Subscribe to Newsletter
Manufacture Small Molecules

Practical Innovation

In this issue, we highlight the pioneering work of scientists from the Max Planck Institutes in Potsdam and Magdeburg, who received the inaugural Humanity in Science Award, supported by our sister magazine The Analytical Scientist. Peter Seeberger and Andreas Seidel-Morgenstern have spent several years developing a new production method to increase the yield of crucial artemesinin-based malaria drugs. The resulting photochemical reactor can transform waste products generated during traditional extraction from the source plant, sweet wormwood, into a range of anti-malarial drugs. The technology required is not overly complex, expensive or bulky – in fact, the apparatus fits into a suitcase, and Seeberger estimates that 400 of these systems would take care of the worldwide production of artemisinin.

Increasing production efficiency using continuous flow processing may not sound like a particularly dramatic innovation, but the potential impact is huge. Malaria is a disease of poverty, killing hundreds of thousands of people (mostly children under 5) every year and placing a huge economic burden on some of the world’s poorest regions. At present, the cost of production of artemisinin drugs is higher than the affordable price in sub-Saharan Africa where the disease is most prevalent. Counterfeit drugs consequently flood the market. If the drugs were cheaper, governments and NGOs could invest in other valuable initiatives and the temptation to buy potentially fake drugs on the black market would be reduced.

The award illustrates the fact that innovation is not the sole preserve of scientists concocting the latest breakthrough drug in the research lab. Pharma R&D is picking up again, with the highest number of new drug approvals for years, but it’s widely acknowledged that the era of blockbuster drugs is over – the low-hanging fruit is gone. But what about drug development and manufacture?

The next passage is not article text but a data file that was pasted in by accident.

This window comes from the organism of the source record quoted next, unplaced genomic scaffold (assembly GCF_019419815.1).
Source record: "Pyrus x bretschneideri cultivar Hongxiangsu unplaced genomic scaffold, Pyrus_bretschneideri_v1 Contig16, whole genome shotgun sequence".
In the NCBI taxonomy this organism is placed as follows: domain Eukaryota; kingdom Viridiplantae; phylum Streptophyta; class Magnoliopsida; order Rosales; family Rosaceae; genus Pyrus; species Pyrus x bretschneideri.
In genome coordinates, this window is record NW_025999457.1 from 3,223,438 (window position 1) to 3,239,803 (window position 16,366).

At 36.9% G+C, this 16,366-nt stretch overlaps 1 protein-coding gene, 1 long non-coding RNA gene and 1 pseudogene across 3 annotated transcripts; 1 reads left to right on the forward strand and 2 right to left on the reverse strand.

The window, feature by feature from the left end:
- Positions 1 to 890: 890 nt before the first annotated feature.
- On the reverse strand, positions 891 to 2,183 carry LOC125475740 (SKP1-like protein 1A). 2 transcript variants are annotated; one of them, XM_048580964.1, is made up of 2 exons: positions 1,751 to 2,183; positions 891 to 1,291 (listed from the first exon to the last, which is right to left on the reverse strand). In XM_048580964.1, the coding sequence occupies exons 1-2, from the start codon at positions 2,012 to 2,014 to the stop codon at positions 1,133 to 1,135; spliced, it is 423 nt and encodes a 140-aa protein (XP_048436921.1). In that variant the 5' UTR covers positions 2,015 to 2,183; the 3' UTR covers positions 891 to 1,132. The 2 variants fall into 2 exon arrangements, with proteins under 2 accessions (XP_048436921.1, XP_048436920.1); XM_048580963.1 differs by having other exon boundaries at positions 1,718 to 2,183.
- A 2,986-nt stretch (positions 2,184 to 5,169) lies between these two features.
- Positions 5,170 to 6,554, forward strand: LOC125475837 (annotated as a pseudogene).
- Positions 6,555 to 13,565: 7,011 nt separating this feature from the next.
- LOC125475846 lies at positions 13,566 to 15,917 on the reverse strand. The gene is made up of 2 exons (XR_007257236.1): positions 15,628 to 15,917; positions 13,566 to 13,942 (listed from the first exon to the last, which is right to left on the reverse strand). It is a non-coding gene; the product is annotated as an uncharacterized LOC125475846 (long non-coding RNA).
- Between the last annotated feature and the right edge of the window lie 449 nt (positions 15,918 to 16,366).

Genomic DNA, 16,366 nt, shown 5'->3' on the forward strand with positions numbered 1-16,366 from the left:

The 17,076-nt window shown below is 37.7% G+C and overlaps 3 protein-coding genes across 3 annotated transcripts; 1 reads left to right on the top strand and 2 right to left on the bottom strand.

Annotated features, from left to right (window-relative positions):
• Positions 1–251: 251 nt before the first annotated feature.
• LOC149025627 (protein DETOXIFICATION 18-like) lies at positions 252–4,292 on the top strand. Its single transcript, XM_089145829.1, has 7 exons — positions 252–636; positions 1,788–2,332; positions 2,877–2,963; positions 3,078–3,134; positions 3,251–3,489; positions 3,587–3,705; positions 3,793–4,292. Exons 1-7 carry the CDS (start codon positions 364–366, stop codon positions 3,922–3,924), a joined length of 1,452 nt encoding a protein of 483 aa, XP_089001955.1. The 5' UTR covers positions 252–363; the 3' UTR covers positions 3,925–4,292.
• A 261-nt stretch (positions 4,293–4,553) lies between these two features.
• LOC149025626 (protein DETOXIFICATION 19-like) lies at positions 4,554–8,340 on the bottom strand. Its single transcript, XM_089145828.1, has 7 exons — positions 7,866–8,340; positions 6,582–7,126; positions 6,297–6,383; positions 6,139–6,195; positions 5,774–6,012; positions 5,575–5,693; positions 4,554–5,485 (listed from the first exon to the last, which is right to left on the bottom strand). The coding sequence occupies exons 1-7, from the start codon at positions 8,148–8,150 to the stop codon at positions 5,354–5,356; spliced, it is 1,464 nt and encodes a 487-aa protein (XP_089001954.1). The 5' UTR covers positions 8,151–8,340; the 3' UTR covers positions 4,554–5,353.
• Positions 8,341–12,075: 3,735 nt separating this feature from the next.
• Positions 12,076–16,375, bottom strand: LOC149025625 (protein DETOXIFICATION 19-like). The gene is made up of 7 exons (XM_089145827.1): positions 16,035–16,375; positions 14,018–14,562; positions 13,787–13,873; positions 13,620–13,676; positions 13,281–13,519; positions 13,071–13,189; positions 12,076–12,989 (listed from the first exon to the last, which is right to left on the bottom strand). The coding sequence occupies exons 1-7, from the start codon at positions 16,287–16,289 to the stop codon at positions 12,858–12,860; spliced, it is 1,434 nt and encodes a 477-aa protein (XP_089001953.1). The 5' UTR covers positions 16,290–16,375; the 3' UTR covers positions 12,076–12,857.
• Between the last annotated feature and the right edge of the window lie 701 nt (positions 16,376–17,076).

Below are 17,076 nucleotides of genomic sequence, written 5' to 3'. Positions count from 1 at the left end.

In its first six months, The Medicine Maker has explored new production methods that could revolutionize both small and large molecule manufacturing; environmental initiatives for ‘green’ drug production; and innovative drug delivery mechanisms. In this issue, we explore targeted delivery mechanisms that could allow toxic drugs to be administered without side effects (read article); anyone who has visited a cancer patient undergoing chemotherapy will know what a difference this could make to their lives. Even something simple like a new tablet design could help elderly patients who drop more drugs than they take.

It is widely acknowledged that drug production has lagged behind in the innovation stakes. For creative medicine makers, perhaps the low-hanging fruit is still up for grabs…

Receive content, products, events as well as relevant industry updates from The Medicine Maker and its sponsors.
Stay up to date with our other newsletters and sponsors information, tailored specifically to the fields you are interested in

When you click “Subscribe” we will email you a link, which you must click to verify the email address above and activate your subscription. If you do not receive this email, please contact us at [email protected].
If you wish to unsubscribe, you can update your preferences at any point.

About the Author
Charlotte Barker

As an Editor at Texere, I’m working closely with our audience to create vibrant, engaging content that reflects the hard work and passion that goes into bringing new medicines to market. I got my start in biomedical publishing as a commissioning editor for healthcare journals and have spent my career covering everything from early-stage research to clinical medicine, so I know my way around. And I can’t think of a more interesting, challenging or important area to be working in.

Register to The Medicine Maker

Register to access our FREE online portfolio, request the magazine in print and manage your preferences.

You will benefit from:
  • Unlimited access to ALL articles
  • News, interviews & opinions from leading industry experts
  • Receive print (and PDF) copies of The Medicine Maker magazine